Tens of thousands march in Derry to honour Bloody Sunday victims
IN ONE of the largest demonstrations ever seen in Derry, tens of thousands of marchers have marked the 39th anniversary of Bloody Sunday by completing the original march route to the city’s Guildhall.
Fourteen people were shot dead by the British army on January 30th, 1972 as they rallied against internment without trial. Another 13 were shot and injured.
The commemoration is intended to be the last such rally following the publication of the Saville report on June 15th last year which overturned the original investigation by Lord Widgery and exonerated the dead and injured.
However, some of the victims’ relatives broke away from the main demonstration. Relatives of William Nash, rallied at Free Derry corner, a short distance from the scene of the shootings by the Parachute Regiment, and vowed they would return every year. Linda Nash denied the relatives were split, insisting that there was a range of opinions among 27 different families.
The march was headed by relatives who carried a large banner with the word “vindicated”.
Pictures of the victims, also bearing the claim, were carried. Behind them were thousands of supporters from Derry and beyond as well as republican organisations and representatives of international conflicts from Palestine to the Basque region.
The procession took about 45 minutes to pass the junction of William Street and Rossville Street where the previous commemoration marches diverted to protest at the scene of the killings.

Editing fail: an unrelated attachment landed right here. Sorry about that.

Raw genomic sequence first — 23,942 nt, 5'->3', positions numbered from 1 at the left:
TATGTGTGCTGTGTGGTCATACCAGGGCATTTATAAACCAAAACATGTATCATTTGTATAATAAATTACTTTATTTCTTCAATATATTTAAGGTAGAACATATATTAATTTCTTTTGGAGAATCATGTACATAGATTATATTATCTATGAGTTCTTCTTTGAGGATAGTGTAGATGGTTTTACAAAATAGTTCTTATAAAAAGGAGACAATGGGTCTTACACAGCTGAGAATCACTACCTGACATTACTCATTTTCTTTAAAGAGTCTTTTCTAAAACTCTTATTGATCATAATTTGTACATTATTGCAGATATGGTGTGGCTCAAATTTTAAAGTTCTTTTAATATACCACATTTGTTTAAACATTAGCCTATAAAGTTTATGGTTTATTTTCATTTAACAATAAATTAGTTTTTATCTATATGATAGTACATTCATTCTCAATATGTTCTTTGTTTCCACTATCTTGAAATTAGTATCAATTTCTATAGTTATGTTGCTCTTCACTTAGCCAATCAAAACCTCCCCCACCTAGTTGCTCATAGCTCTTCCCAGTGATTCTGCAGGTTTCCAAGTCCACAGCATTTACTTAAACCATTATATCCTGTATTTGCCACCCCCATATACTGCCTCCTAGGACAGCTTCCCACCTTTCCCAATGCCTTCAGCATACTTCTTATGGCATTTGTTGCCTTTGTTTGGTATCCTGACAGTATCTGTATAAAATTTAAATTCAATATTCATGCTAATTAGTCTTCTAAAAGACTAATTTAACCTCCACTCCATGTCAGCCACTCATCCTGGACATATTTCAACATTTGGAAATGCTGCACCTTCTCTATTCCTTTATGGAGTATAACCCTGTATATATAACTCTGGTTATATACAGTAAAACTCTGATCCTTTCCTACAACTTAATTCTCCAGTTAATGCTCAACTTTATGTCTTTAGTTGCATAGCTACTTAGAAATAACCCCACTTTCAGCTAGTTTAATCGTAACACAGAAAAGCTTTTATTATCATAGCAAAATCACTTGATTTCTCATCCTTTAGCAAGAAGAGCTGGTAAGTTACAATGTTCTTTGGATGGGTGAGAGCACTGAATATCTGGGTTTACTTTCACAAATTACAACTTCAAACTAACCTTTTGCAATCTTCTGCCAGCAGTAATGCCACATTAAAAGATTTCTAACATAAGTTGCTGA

This time, the march continued to Guildhall Square where they were welcomed by a platform party led by John Kelly, a key spokesman of the families. Alongside him where Foyle MP and former SDLP leader Mark Durkan and Sinn Féin president Gerry Adams. Also present were representatives of the Ballymurphy campaign, which is seeking exoneration of those shot dead by the same parachute regiment in west Belfast in August 1971.
Addressing the good-humoured crowd in Guildhall Square, Mr Adams said Bloody Sunday was a turning point in Irish history. The Saville report had overturned the Widgery findings which, Mr Adams said, “had tried to blame the marchers, tried to blame the IRA and tried to blame everyone except the British army”.
He commended British prime minister David Cameron for apologising in parliament to the people of Derry but contradicted his claim that the shootings did not define the British army’s presence in the city. “Bloody Sunday is the defining story of the British army in Ireland,” he said.
Calling for the truth to be established in relation to the Ballymurphy killings and other disputed cases, he appealed for an independent, international commission.
Mark Durkan described the rally as “possibly the last march, but not the last stand” in relation to truth and justice.
He said the Saville report was detailed in relation to the victims’ innocence, but light in relation to responsibility and demanded a “proper follow up” which would establish “full responsibility”.